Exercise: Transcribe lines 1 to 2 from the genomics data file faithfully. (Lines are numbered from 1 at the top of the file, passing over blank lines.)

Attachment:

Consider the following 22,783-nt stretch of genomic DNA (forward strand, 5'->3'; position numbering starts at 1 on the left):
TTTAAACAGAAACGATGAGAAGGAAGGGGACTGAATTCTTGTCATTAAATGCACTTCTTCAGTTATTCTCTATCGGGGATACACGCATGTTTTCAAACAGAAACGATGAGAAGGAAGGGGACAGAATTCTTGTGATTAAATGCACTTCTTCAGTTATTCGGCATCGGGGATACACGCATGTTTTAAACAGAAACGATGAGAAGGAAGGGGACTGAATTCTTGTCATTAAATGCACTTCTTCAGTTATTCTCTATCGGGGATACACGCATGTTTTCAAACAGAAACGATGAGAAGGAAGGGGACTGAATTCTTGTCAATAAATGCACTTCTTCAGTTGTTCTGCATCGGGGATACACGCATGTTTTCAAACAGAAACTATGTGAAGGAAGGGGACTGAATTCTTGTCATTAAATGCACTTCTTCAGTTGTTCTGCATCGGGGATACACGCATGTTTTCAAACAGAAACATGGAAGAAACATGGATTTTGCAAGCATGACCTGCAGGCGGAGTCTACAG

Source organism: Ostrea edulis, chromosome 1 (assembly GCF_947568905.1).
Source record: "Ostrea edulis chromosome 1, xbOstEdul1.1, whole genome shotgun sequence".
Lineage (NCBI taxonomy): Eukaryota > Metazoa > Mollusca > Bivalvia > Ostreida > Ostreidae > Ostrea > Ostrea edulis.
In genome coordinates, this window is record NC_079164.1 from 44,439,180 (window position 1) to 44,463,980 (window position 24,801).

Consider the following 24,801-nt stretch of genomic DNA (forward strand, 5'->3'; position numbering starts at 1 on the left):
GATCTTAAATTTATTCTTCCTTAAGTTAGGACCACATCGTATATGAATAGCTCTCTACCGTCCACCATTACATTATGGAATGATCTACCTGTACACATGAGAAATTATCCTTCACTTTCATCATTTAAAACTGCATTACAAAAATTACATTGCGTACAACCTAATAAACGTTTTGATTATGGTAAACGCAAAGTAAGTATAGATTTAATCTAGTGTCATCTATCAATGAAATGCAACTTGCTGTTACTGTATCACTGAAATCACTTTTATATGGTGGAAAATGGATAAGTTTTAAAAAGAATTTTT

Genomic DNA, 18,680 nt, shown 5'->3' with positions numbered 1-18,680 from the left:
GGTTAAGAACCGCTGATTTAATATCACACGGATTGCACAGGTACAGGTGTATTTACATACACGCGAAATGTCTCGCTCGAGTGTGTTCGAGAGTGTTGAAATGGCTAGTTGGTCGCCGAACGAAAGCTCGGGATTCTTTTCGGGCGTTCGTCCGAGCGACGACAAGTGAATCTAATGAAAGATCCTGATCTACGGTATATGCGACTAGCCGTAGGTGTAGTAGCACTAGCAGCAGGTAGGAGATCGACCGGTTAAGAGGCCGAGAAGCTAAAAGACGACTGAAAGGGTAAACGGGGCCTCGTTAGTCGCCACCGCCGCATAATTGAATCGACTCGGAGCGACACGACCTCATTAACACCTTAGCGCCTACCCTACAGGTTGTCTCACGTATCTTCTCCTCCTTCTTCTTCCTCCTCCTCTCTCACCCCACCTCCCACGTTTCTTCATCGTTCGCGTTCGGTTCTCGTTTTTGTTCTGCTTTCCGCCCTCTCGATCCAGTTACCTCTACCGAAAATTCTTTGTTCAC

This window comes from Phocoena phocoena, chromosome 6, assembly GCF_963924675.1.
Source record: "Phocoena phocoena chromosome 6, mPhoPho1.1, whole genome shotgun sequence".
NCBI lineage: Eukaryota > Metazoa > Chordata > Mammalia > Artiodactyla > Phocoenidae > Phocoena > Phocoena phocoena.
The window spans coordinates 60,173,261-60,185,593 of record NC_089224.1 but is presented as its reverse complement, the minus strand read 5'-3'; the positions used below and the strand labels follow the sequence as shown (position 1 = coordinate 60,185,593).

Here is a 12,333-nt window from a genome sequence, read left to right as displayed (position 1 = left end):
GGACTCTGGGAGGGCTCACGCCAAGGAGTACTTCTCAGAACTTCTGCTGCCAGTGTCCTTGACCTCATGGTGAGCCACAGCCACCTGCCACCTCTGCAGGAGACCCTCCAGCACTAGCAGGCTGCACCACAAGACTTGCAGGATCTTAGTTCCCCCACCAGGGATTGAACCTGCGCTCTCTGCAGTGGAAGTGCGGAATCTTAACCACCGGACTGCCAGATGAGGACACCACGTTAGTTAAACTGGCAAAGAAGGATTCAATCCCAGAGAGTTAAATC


Consider the following 22,783-nt stretch of genomic DNA (forward strand, 5'->3'; position numbering starts at 1 on the left):
TTTAAACAGAAACGATGAGAAGGAAGGGGACTGAATTCTTGTCATTAAATGCACTTCTTCAGTTATTCTCTATCGGGGATACACGCATGTTTTCAAACAGAAACGATGAGAAGGAAGGGGACAGAATTCTTGTGATTAAATGCACTTCTTCAGTTATTCGGCATCGGGGATACACGCATGTTTTAAACAGAAACGATGAGAAGGAAGGGGACTGAATTCTTGTCATTAAATGCACTTCTTCAGTTATTCTCTATCGGGGATACACGCATGTTTTCAAACAGAAACGATGAGAAGGAAGGGGACTGAATTCTTGTCAATAAATGCACTTCTTCAGTTGTTCTGCATCGGGGATACACGCATGTTTTCAAACAGAAACTATGTGAAGGAAGGGGACTGAATTCTTGTCATTAAATGCACTTCTTCAGTTGTTCTGCATCGGGGATACACGCATGTTTTCAAACAGAAACATGGAAGAAACATGGATTTTGCAAGCATGACCTGCAGGCGGAGTCTACAG